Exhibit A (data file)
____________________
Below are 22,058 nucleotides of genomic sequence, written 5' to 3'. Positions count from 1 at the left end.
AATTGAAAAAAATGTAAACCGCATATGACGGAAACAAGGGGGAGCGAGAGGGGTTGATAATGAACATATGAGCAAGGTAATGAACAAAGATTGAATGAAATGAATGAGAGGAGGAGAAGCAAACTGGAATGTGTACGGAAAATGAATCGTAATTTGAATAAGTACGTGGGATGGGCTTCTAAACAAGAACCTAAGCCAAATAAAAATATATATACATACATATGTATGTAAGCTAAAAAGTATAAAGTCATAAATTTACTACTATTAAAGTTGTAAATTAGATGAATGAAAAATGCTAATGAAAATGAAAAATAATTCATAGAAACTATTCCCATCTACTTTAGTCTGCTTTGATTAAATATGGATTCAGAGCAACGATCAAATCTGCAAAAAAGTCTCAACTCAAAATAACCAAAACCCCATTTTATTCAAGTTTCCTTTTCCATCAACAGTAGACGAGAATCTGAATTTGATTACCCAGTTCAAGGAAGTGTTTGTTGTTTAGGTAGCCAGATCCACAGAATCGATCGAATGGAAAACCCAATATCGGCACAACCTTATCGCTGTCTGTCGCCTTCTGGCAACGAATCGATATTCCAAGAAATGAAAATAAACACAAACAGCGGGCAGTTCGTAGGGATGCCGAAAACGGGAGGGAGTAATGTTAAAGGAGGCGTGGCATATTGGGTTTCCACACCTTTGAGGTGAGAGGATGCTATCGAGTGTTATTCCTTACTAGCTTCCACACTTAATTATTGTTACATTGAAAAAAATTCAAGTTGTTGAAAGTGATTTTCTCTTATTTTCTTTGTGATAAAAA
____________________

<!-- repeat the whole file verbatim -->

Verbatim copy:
Below are 22,058 nucleotides of genomic sequence, written 5' to 3'. Positions count from 1 at the left end.
AATTGAAAAAAATGTAAACCGCATATGACGGAAACAAGGGGGAGCGAGAGGGGTTGATAATGAACATATGAGCAAGGTAATGAACAAAGATTGAATGAAATGAATGAGAGGAGGAGAAGCAAACTGGAATGTGTACGGAAAATGAATCGTAATTTGAATAAGTACGTGGGATGGGCTTCTAAACAAGAACCTAAGCCAAATAAAAATATATATACATACATATGTATGTAAGCTAAAAAGTATAAAGTCATAAATTTACTACTATTAAAGTTGTAAATTAGATGAATGAAAAATGCTAATGAAAATGAAAAATAATTCATAGAAACTATTCCCATCTACTTTAGTCTGCTTTGATTAAATATGGATTCAGAGCAACGATCAAATCTGCAAAAAAGTCTCAACTCAAAATAACCAAAACCCCATTTTATTCAAGTTTCCTTTTCCATCAACAGTAGACGAGAATCTGAATTTGATTACCCAGTTCAAGGAAGTGTTTGTTGTTTAGGTAGCCAGATCCACAGAATCGATCGAATGGAAAACCCAATATCGGCACAACCTTATCGCTGTCTGTCGCCTTCTGGCAACGAATCGATATTCCAAGAAATGAAAATAAACACAAACAGCGGGCAGTTCGTAGGGATGCCGAAAACGGGAGGGAGTAATGTTAAAGGAGGCGTGGCATATTGGGTTTCCACACCTTTGAGGTGAGAGGATGCTATCGAGTGTTATTCCTTACTAGCTTCCACACTTAATTATTGTTACATTGAAAAAAATTCAAGTTGTTGAAAGTGATTTTCTCTTATTTTCTTTGTGATAAAAA